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1. At what o'clock did you rise this morning ?

2. We rose at seven o'clock and breakfasted at a quarter to eight.

3. We took a walk' in our garden, which is very large. There are many high trees in the garden, and a small lake, which is rather deep.

4. At nine o'clock our lessons began, and at half-past eleven we had a short pause. At one we had our dinner, and in the afternoon we painted and wrote several German letters to our friends at Vienna.

5. We invited them to come to England, and to travel with us during the holidays. 1 To take a walk, einen Spaziergang machen. 2 rather, ziemlich.

pause, Pause. 4 to invite, einladen.

3

COLLEGE OF PRECEPTORS.

(Incorporated by Royal Charter.)

PROFESSIONAL PRELIMINARY EXAMINATION.-SEPTEMBER, 1885.

TUESDAY, September 8th-Evening, 5.30 to 7.

SPANISH.

Examiner-V. CARRIAS, Esq.
[Candidates must satisfy the Examiner in at least two Parts of this Paper.]

I. Translate into English :Toda via el desterrado favorito sobrevivió cuatro años largos á esta reparacion de para justicia, si bien la variacion frecuente de ministerios hizo que sólo tuviera eficacia para nutrir su abatido espíritu con esperanzas lisonjeras, que no se realizaron al cabo. Favorables eran las estaciones medias para el alivio de sus achaques, y resuelto se ballaba á exponer la vida por respirar bajo el pátrio cielo; pero la carencia de recursos le impidió el viaje a España, y en Paris hizo el de la eternidad á principios de Octubre de mil ochocientos cincuenta y uno con resignacion de cristiano.

II. Grammatical Questions. 1. Mention the diminutives of lechuga, jilguero, perdiz, bribon, hablada, arroyo, pan y pez.

2. Write in the singular-colchones blandos, maromas fuertes, deanes estudiosos, sombreros verdes, colegiales atrasados, iglesias sombrías and leyes injustas.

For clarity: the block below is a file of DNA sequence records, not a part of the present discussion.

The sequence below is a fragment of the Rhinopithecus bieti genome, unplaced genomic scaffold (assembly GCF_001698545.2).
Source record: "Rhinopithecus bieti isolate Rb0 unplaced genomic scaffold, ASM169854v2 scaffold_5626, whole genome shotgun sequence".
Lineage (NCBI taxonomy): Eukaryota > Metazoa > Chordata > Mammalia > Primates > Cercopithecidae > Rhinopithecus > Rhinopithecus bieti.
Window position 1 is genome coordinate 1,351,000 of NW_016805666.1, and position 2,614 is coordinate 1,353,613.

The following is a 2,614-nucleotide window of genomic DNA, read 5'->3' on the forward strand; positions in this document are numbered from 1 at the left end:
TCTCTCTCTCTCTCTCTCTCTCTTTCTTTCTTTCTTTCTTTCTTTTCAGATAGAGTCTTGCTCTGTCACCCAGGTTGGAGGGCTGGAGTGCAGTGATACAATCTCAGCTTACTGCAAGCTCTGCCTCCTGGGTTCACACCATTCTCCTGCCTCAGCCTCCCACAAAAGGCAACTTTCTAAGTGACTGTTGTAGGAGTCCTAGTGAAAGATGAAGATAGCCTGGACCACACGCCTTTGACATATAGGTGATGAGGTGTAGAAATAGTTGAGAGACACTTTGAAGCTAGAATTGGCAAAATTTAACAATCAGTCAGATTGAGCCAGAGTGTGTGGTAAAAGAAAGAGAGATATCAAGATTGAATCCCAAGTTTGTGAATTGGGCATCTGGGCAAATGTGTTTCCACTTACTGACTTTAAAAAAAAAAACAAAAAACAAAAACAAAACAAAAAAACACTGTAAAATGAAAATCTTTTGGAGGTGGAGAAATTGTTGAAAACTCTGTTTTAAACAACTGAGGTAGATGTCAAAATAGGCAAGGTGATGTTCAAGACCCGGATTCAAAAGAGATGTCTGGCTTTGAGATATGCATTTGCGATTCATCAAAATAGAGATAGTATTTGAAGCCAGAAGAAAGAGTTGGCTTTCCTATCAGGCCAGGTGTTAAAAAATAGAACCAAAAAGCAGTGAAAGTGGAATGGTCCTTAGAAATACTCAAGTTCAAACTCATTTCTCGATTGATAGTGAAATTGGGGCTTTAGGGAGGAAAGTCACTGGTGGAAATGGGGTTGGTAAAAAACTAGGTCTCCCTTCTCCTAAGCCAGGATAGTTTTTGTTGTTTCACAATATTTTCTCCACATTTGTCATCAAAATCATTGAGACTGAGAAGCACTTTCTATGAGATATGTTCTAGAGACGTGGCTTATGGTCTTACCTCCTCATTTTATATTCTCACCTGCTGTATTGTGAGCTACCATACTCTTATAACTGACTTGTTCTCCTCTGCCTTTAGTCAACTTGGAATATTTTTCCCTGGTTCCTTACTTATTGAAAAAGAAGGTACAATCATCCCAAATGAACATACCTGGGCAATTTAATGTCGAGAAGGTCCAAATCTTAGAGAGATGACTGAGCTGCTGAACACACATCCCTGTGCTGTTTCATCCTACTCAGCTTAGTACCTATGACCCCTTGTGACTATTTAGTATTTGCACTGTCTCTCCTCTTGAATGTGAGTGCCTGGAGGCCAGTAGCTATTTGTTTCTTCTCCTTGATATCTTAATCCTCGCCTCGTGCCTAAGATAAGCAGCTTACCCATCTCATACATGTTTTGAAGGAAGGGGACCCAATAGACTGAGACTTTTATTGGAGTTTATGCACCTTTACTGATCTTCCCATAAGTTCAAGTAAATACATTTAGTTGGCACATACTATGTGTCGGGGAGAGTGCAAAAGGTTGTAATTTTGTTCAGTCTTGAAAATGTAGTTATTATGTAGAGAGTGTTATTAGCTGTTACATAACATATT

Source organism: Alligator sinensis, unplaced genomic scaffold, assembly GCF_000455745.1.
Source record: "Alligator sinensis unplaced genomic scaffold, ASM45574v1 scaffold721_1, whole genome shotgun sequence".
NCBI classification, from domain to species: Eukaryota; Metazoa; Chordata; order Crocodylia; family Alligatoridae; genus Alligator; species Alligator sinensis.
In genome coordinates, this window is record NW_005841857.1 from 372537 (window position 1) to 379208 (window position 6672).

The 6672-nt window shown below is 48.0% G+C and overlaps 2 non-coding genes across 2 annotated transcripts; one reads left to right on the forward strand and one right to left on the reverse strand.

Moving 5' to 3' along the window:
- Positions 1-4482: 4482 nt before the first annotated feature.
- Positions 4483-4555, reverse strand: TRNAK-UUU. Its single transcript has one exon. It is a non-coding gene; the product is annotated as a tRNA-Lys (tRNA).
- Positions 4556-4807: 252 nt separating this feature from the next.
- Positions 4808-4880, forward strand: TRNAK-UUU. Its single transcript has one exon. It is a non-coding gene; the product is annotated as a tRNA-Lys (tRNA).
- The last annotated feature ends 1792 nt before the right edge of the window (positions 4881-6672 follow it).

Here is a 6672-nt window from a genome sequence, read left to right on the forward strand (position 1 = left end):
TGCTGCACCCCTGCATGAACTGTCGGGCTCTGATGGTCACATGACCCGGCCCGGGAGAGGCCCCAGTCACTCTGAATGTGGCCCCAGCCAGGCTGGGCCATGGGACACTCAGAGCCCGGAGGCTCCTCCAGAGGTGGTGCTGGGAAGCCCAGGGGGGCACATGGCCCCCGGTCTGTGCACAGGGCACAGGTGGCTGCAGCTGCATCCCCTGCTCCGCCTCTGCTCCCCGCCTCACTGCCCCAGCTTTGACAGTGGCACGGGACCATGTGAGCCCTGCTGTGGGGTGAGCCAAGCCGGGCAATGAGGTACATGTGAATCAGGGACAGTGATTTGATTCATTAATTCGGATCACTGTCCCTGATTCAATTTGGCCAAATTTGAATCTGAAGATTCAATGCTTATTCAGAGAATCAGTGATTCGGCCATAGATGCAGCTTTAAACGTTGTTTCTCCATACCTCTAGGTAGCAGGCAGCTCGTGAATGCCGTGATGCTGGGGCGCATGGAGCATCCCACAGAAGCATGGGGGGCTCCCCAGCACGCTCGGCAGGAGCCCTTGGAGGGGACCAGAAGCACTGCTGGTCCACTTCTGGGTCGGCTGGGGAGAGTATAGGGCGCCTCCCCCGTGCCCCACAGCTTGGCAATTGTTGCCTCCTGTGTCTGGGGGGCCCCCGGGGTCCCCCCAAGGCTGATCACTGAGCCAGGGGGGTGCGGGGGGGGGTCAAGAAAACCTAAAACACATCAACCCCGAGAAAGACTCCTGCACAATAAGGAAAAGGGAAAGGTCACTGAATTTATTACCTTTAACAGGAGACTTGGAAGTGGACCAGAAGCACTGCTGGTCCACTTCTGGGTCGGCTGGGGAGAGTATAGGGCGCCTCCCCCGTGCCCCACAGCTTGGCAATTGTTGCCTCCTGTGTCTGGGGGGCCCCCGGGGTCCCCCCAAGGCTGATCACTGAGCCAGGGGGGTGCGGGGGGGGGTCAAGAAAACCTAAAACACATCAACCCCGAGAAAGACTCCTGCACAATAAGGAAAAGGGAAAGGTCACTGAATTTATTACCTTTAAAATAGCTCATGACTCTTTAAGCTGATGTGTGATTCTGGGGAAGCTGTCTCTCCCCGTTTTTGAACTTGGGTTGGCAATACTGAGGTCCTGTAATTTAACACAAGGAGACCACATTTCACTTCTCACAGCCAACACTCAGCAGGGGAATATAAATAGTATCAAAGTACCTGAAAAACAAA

3. Name six regular verbs ending in ar.
4. Give the different ways of translating some and any.

5. Write down the third person singular of all the tenses of the subjunctive mood of the verbs mover and lucir.

III. Translate into Spanish :1. Our cousin has sent us a letter from Bordeaux. 2. He will soon come back to London.

3. They came to a river, but the water was not deep and they could go through it.

4. I asked him to lend me the book, but he said he could not do so, because it belonged to bis uncle.

5. My friend and his sister were sitting in the garden under a large tree.

6. The Consul, being sent against the enemy, routed them in one battle, and drove them to the ships.

COLLEGE OF PRECEPTORS.

(Incorporated by Royal Charter.)

PROFESSIONAL PRELIMINARY EXAMINATION.-SEPTEMBER, 1885.

THURSDAY, September 10th-Morning, 9.30 to 11.

CHEMISTRY.
Examiner-Prof. W. N. HARTLEY, F.C.S.

1. Describe the two substances produced by the action of Oil of Vitriol on common salt. Show by equations what reaction takes place between the acid and the salt.

2. Describe any experiment which will prove that Ammonia gas is not an elementary substance.

3. How would you prove that Ammonia is not a mixture of two or more gases, and in what way would you distinguish between Ferrous Sulphide and a mixture of Iron Filings and Sulphur ?

4. What is kelp, and what valuable elements are obtained from it ?